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By GARY GRAVES
AP Sports Writer
Louisville will have a new backcourt rotation for the Final Four without Kevin Ware in the lineup.
The sophomore guard, who was a regular substitution for starters Peyton Siva and Russ Smith, broke his right leg in Sunday's 85-63 victory over Duke in the Midwest Regional final.
Now Louisville coach Rick Pitino is faced with tweaking his rotation to fill the void left by Ware's absence.
Pitino is mulling shifting small forwards Wayne Blackshear and Luke Hancock to the backcourt in some defensive situations for Saturday's national semifinal against Wichita State at the Georgia Dome. Even junior walk-on Tim Henderson, usually a late-game substitute for Louisville (33-5), could see expanded minutes as the Cardinals try to maintain a nine-deep rotation.
"Kevin really, really hurts our basketball team not being there because we were short on backcourt substitutions," Pitino said during a teleconference of Final Four coaches.
"As you all watched, Kevin has great speed and length. He was playing the best basketball. Now, you don't have any backcourt rotations. You only have two backcourt players, Russ and Peyton. You can't play them all those minutes."
At the same time, Smith and Siva are used to spending a lot of time on the court during the postseason.
Both averaged at least 31 minutes during the Big East tournament, and Smith is averaging 31.3 during NCAA play, including 34 on Sunday. Siva played 33 against Duke and averaging 27.5 minutes through four tournament games.
The 6-foot-2 Ware was important in providing both a breather and had become a significant contributor toward the end of the regular season. He scored a career-high 11 points in Friday's 77-69 win over Oregon and had five assists, two rebounds and two steals in the previous tournament win against Colorado State.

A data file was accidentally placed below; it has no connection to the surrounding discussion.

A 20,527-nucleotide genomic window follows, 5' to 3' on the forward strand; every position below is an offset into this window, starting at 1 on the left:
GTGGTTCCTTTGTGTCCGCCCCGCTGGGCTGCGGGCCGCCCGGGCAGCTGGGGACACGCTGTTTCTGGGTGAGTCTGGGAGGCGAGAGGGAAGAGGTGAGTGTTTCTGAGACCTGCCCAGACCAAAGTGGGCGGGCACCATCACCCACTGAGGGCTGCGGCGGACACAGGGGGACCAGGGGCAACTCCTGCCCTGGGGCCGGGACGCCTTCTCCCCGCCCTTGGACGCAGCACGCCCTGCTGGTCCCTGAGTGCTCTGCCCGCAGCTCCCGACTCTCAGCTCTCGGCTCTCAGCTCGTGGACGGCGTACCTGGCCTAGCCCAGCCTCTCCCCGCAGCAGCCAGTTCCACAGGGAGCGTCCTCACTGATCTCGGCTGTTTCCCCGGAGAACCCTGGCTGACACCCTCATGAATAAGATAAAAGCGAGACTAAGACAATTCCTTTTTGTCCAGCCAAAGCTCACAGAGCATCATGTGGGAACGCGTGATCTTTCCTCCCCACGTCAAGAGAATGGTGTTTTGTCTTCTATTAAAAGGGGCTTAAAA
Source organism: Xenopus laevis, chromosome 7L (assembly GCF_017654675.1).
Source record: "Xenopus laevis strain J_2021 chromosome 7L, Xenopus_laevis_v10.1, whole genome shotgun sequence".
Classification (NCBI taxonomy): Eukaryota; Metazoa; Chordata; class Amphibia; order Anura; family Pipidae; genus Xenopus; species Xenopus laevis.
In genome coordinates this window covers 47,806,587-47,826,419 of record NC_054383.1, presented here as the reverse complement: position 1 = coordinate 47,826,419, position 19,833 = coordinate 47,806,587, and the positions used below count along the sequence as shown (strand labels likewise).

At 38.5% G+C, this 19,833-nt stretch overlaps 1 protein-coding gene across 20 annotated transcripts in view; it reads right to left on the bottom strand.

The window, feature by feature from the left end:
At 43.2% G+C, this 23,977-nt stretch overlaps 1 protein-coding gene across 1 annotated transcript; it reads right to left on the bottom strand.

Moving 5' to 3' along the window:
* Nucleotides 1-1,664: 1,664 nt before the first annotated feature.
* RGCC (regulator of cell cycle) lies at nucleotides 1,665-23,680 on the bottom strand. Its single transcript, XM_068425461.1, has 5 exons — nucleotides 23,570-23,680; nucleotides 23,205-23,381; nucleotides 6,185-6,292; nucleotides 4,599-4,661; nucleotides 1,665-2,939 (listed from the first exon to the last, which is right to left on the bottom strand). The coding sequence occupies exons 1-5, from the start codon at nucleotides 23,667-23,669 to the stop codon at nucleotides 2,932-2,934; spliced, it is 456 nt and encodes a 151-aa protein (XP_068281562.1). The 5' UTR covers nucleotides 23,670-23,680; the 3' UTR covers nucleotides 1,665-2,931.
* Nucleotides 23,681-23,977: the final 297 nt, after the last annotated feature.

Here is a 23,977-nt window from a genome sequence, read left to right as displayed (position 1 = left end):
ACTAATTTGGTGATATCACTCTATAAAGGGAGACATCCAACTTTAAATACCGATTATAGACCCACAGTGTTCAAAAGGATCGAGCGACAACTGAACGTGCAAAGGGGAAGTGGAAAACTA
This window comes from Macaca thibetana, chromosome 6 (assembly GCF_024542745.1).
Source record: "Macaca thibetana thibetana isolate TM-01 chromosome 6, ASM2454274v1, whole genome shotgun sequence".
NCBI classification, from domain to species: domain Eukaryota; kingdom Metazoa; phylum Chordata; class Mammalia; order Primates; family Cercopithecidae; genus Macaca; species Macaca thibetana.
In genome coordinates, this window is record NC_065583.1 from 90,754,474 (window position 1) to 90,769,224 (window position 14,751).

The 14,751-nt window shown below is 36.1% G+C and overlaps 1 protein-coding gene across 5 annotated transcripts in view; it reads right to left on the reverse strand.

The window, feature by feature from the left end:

Ware returned to campus Tuesday afternoon after two days in an Indianapolis hospital following surgery to repair compound fractures of the tibia. Pitino hopes Ware can travel with the team to Atlanta, but his absence on-court will result in Blackshear and Hancock having to contribute to both Louisville's front- and backcourt attacks.
Listed as a guard/forward, the 6-foot-6 Hancock provides perimeter scoring, rebounding and keen anticipation skills that have helped Louisville's pressure defense. Blackshear's quickness allows the Cardinals to keep pressure on opponents, as well - and he can also shoot from beyond the arc.
"We're just going to have to mix up," Pitino said. "We have a lot of front-court depth, but we don't have a lot of back-court depth. That's pretty much it."
Henderson's averaging only 3.5 minutes this season, most of which have come at the end of many of Louisville's lopsided victories. But after coming in and sealing the Cardinals' win over the Blue Devils with a 3-pointer, Pitino hinted that the junior walk-on might be called on to take a few more shots against the Shockers.
No matter who is on the court for Louisville, Wichita State coach Gregg Marshall expects the same fast-paced approach from the Cardinals, which puts his own guards on notice.
"That's going to be a big focal point for us, dealing with the pressure," Marshall said. "Obviously, we have to guard them as well on the other end.
"It's going to be a great challenge for our guards, Malcolm Armstead, the senior, and Fred Van Vleet, the freshman. There's other guys that are going to have to handle the ball effectively that aren't your primary ball handler."